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Eco-City Shows The Way In Saving The Planet

Eco-City Shows The Way In Saving The Planet


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Thousands of volunteers take place in community tree planting days around Waitakere every year.

Waitakere is doing its bit to green New Zealand, and the planet.

Known as the “Eco-City”, Waitakere has planted almost 200,000 trees this year- a staggering 196,124 in fact. The bulk of these were native trees.

This is part of a general planting programme in parks, stream corridors and road reserves etc, and Waitakere is also part of the United Nations sponsored programme Plant for the Planet: Billion Tree Campaign.

The campaign aimed to plant a billion trees around the world this year- one million of those in New Zealand.

Waitakere deputy mayor Penny Hulse is delighted that her Council’s pledge to plant trees for that campaign contributed so significantly to the national total.

“Even more pleasing is that tens of thousands of trees in Waitakere were planted by community groups and volunteers. People here truly care for the environment and take real ownership of our streams, parks and even their own backyards. They rolled up their sleeves and got the job done.”

Several years ago Waitakere City Council distributed a million eco-sourced native seeds to residents who propagated and planted their own flaxes and grasses. Another initiative is the annual “Trees For Babies” planting days, where parents of new borns plant a tree in a local park in honour of their child.

“Global warming and climate change is a reality,” says Mrs Hulse. “When you have ice-bergs off the coast of Dunedin as we did in 2006 you know the planet is in real trouble. By planting trees and taking other measures such as reducing rubbish and car travel people can make a difference, it’s as simple as that.”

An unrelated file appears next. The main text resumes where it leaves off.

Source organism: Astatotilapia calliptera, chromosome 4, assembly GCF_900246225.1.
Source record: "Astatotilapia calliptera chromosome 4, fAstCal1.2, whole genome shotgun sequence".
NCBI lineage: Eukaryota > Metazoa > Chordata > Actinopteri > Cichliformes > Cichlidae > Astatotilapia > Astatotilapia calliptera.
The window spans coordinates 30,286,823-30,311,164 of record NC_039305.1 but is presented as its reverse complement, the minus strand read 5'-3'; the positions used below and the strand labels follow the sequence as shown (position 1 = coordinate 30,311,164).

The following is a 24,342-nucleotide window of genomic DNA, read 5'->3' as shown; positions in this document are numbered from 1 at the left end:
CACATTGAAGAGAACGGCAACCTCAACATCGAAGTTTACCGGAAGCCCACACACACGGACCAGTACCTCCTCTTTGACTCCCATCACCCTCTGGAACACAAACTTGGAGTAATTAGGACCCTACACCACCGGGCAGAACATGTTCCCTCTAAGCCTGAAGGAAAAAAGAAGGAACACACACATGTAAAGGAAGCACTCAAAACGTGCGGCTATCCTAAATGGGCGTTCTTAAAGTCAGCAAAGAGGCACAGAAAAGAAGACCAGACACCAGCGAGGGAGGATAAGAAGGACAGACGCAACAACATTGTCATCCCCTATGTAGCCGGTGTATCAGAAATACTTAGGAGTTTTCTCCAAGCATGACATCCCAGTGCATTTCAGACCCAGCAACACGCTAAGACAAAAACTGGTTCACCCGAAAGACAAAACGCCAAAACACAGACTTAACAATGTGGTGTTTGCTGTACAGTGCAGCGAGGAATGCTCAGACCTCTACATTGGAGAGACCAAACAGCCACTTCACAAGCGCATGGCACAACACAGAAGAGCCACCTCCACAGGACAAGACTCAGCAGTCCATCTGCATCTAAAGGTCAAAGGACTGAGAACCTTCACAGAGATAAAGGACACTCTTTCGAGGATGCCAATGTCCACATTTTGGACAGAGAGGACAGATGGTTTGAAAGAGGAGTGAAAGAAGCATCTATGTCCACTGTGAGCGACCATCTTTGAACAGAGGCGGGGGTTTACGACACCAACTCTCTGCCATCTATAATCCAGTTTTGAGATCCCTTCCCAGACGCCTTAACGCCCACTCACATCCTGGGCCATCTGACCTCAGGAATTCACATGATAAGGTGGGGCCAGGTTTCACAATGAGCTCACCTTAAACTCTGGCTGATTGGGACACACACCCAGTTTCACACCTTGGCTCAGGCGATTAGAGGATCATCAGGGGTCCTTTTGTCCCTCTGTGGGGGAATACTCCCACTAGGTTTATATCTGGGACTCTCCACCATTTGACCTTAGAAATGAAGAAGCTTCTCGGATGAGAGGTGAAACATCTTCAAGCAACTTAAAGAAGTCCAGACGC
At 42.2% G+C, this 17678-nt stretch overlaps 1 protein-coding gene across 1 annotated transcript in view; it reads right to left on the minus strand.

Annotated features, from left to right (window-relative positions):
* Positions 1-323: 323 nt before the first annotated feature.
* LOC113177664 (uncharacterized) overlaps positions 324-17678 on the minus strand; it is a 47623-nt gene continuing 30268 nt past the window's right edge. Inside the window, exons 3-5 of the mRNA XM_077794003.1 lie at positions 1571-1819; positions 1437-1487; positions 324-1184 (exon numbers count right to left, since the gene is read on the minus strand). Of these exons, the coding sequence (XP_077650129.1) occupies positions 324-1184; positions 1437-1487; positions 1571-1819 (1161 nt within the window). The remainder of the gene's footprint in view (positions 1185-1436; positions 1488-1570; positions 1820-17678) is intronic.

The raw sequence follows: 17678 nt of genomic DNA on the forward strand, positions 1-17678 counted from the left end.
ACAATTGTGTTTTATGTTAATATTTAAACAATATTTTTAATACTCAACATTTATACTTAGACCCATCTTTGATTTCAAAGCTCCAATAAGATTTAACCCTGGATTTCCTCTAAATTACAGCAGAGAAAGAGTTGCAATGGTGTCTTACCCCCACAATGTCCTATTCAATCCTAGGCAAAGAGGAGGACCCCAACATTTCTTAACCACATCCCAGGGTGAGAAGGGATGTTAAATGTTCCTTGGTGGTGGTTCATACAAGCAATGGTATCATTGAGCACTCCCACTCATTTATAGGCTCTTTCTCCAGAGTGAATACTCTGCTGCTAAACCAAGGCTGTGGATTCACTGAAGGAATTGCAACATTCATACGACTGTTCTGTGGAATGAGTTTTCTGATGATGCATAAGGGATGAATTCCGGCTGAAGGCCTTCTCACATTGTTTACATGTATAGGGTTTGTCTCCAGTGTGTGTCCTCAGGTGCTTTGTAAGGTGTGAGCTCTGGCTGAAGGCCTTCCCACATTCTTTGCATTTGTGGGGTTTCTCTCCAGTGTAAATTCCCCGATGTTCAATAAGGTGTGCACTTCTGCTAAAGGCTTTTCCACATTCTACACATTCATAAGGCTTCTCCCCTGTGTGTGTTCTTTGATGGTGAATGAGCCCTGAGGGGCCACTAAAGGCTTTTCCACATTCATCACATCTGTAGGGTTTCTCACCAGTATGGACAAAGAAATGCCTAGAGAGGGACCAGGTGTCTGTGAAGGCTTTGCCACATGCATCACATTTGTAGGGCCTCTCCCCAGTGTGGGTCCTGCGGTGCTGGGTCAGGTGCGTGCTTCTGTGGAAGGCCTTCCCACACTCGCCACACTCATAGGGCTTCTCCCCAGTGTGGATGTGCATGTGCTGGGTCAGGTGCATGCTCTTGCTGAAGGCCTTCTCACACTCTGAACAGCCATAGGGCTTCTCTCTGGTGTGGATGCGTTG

Mrs Hulse adds that trees and shrubs not only absorb carbon, but also play a vital role in controlling soil erosion and improving water quality and stream flows. “Tree plantings also create new habitats and increase biodiversity- and more trees create better looking towns and neighbourhoods,” she says.

The global Billion Tree Campaign was inspired by Professor Wangari Maathai, Africa’s foremost environmental campaigner and a 2004 Nobel Peace Prize winner. Professor Maathai founded the Green Belt Movement in Kenya and is responsible for planting more than 30 million trees throughout Africa.

Achim Steiner, UN Under-Secretary-General and UNEP Executive Director, in announcing the success of the Billion Tree Campaign says: “There had been a few cynical smiles and shaking of heads when the Campaign was launched. But citizen after citizen, community after community and country after country, have proved the doubters wrong and demonstrated an abiding truth in 2007.”

Notes and background information:

  • Worldwide 32 million acres of forest, equivalent to the size of England, are destroyed each year and yet planting and natural expansion of the forest replaces less than 14 million acres.
  • In New Zealand indigenous and exotic forests account for less than a third of total land area where once forests covered two thirds of the country. Last year exotic forest replacement was the lowest for 60 years.
  • It is estimated that the one million trees planted this year in New Zealand mitigate the annual emissions of nearly 45,000 cars.
  • The government of Costa Rica, a popular eco-tourist destination, planning to be ‘carbon neutral’ by 2021, has planted 6.5 million trees this year and plans a further 7 million next year.

More information about Trees for Survival and the New Zealand campaign to plant one million trees can be found on www.tfsnz.org.nz

ENDS

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